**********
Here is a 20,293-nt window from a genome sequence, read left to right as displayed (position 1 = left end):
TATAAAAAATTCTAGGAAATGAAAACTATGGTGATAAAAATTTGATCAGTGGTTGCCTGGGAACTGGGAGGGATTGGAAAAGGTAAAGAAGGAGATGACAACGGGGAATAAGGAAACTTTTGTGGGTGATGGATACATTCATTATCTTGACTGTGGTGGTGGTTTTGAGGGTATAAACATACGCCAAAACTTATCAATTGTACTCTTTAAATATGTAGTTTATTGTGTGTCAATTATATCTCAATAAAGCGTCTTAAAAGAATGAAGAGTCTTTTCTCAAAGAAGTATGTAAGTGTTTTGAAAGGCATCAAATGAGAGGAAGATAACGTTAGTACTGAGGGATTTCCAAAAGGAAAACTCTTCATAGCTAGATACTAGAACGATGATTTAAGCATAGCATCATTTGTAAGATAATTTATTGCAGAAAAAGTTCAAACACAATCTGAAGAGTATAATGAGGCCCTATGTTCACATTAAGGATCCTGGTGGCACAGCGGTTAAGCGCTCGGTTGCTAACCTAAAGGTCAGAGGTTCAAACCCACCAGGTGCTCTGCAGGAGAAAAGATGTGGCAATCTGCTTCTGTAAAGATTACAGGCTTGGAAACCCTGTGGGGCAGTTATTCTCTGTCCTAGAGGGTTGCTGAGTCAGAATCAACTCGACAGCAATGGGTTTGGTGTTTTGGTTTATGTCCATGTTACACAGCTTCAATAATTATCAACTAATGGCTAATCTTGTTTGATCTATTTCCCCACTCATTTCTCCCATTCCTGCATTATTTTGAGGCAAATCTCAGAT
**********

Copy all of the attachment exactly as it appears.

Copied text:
Here is a 20,293-nt window from a genome sequence, read left to right as displayed (position 1 = left end):
TATAAAAAATTCTAGGAAATGAAAACTATGGTGATAAAAATTTGATCAGTGGTTGCCTGGGAACTGGGAGGGATTGGAAAAGGTAAAGAAGGAGATGACAACGGGGAATAAGGAAACTTTTGTGGGTGATGGATACATTCATTATCTTGACTGTGGTGGTGGTTTTGAGGGTATAAACATACGCCAAAACTTATCAATTGTACTCTTTAAATATGTAGTTTATTGTGTGTCAATTATATCTCAATAAAGCGTCTTAAAAGAATGAAGAGTCTTTTCTCAAAGAAGTATGTAAGTGTTTTGAAAGGCATCAAATGAGAGGAAGATAACGTTAGTACTGAGGGATTTCCAAAAGGAAAACTCTTCATAGCTAGATACTAGAACGATGATTTAAGCATAGCATCATTTGTAAGATAATTTATTGCAGAAAAAGTTCAAACACAATCTGAAGAGTATAATGAGGCCCTATGTTCACATTAAGGATCCTGGTGGCACAGCGGTTAAGCGCTCGGTTGCTAACCTAAAGGTCAGAGGTTCAAACCCACCAGGTGCTCTGCAGGAGAAAAGATGTGGCAATCTGCTTCTGTAAAGATTACAGGCTTGGAAACCCTGTGGGGCAGTTATTCTCTGTCCTAGAGGGTTGCTGAGTCAGAATCAACTCGACAGCAATGGGTTTGGTGTTTTGGTTTATGTCCATGTTACACAGCTTCAATAATTATCAACTAATGGCTAATCTTGTTTGATCTATTTCCCCACTCATTTCTCCCATTCCTGCATTATTTTGAGGCAAATCTCAGAT